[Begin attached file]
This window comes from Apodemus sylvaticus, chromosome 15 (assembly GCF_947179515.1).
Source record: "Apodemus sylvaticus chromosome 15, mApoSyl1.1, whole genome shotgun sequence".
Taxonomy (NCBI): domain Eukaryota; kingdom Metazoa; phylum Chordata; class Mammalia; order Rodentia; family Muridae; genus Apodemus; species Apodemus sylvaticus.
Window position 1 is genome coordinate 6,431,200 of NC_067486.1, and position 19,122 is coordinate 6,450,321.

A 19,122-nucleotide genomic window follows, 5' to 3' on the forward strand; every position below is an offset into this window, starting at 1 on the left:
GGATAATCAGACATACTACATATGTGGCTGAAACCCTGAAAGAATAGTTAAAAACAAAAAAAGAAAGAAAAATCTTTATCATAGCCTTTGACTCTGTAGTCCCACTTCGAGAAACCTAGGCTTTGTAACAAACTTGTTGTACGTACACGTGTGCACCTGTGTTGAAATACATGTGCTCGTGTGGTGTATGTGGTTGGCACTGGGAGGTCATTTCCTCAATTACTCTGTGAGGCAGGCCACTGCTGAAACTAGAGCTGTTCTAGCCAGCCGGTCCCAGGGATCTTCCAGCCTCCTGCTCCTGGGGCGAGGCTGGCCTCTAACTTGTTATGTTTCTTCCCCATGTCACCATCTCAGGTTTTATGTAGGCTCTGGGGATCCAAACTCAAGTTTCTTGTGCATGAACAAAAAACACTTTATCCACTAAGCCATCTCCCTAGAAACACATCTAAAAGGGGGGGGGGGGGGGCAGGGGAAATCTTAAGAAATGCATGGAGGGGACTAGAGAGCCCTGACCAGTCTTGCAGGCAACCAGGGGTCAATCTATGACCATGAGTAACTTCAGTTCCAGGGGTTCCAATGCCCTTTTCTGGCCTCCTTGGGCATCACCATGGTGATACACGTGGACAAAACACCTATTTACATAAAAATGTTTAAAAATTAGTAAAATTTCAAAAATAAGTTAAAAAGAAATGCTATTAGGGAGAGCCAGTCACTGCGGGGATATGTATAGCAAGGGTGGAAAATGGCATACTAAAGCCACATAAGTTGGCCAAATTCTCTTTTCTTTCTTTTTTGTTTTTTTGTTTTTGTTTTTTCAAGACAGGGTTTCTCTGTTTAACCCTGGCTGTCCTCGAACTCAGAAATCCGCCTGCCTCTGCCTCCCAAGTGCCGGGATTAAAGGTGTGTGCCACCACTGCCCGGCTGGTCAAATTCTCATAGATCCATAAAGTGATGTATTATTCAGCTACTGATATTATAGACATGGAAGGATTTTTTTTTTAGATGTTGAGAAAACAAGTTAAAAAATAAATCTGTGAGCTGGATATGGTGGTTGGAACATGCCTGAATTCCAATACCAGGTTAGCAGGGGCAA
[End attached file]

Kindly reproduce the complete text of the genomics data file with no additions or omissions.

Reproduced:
This window comes from Apodemus sylvaticus, chromosome 15 (assembly GCF_947179515.1).
Source record: "Apodemus sylvaticus chromosome 15, mApoSyl1.1, whole genome shotgun sequence".
Taxonomy (NCBI): domain Eukaryota; kingdom Metazoa; phylum Chordata; class Mammalia; order Rodentia; family Muridae; genus Apodemus; species Apodemus sylvaticus.
Window position 1 is genome coordinate 6,431,200 of NC_067486.1, and position 19,122 is coordinate 6,450,321.

A 19,122-nucleotide genomic window follows, 5' to 3' on the forward strand; every position below is an offset into this window, starting at 1 on the left:
GGATAATCAGACATACTACATATGTGGCTGAAACCCTGAAAGAATAGTTAAAAACAAAAAAAGAAAGAAAAATCTTTATCATAGCCTTTGACTCTGTAGTCCCACTTCGAGAAACCTAGGCTTTGTAACAAACTTGTTGTACGTACACGTGTGCACCTGTGTTGAAATACATGTGCTCGTGTGGTGTATGTGGTTGGCACTGGGAGGTCATTTCCTCAATTACTCTGTGAGGCAGGCCACTGCTGAAACTAGAGCTGTTCTAGCCAGCCGGTCCCAGGGATCTTCCAGCCTCCTGCTCCTGGGGCGAGGCTGGCCTCTAACTTGTTATGTTTCTTCCCCATGTCACCATCTCAGGTTTTATGTAGGCTCTGGGGATCCAAACTCAAGTTTCTTGTGCATGAACAAAAAACACTTTATCCACTAAGCCATCTCCCTAGAAACACATCTAAAAGGGGGGGGGGGGGGGCAGGGGAAATCTTAAGAAATGCATGGAGGGGACTAGAGAGCCCTGACCAGTCTTGCAGGCAACCAGGGGTCAATCTATGACCATGAGTAACTTCAGTTCCAGGGGTTCCAATGCCCTTTTCTGGCCTCCTTGGGCATCACCATGGTGATACACGTGGACAAAACACCTATTTACATAAAAATGTTTAAAAATTAGTAAAATTTCAAAAATAAGTTAAAAAGAAATGCTATTAGGGAGAGCCAGTCACTGCGGGGATATGTATAGCAAGGGTGGAAAATGGCATACTAAAGCCACATAAGTTGGCCAAATTCTCTTTTCTTTCTTTTTTGTTTTTTTGTTTTTGTTTTTTCAAGACAGGGTTTCTCTGTTTAACCCTGGCTGTCCTCGAACTCAGAAATCCGCCTGCCTCTGCCTCCCAAGTGCCGGGATTAAAGGTGTGTGCCACCACTGCCCGGCTGGTCAAATTCTCATAGATCCATAAAGTGATGTATTATTCAGCTACTGATATTATAGACATGGAAGGATTTTTTTTTTAGATGTTGAGAAAACAAGTTAAAAAATAAATCTGTGAGCTGGATATGGTGGTTGGAACATGCCTGAATTCCAATACCAGGTTAGCAGGGGCAA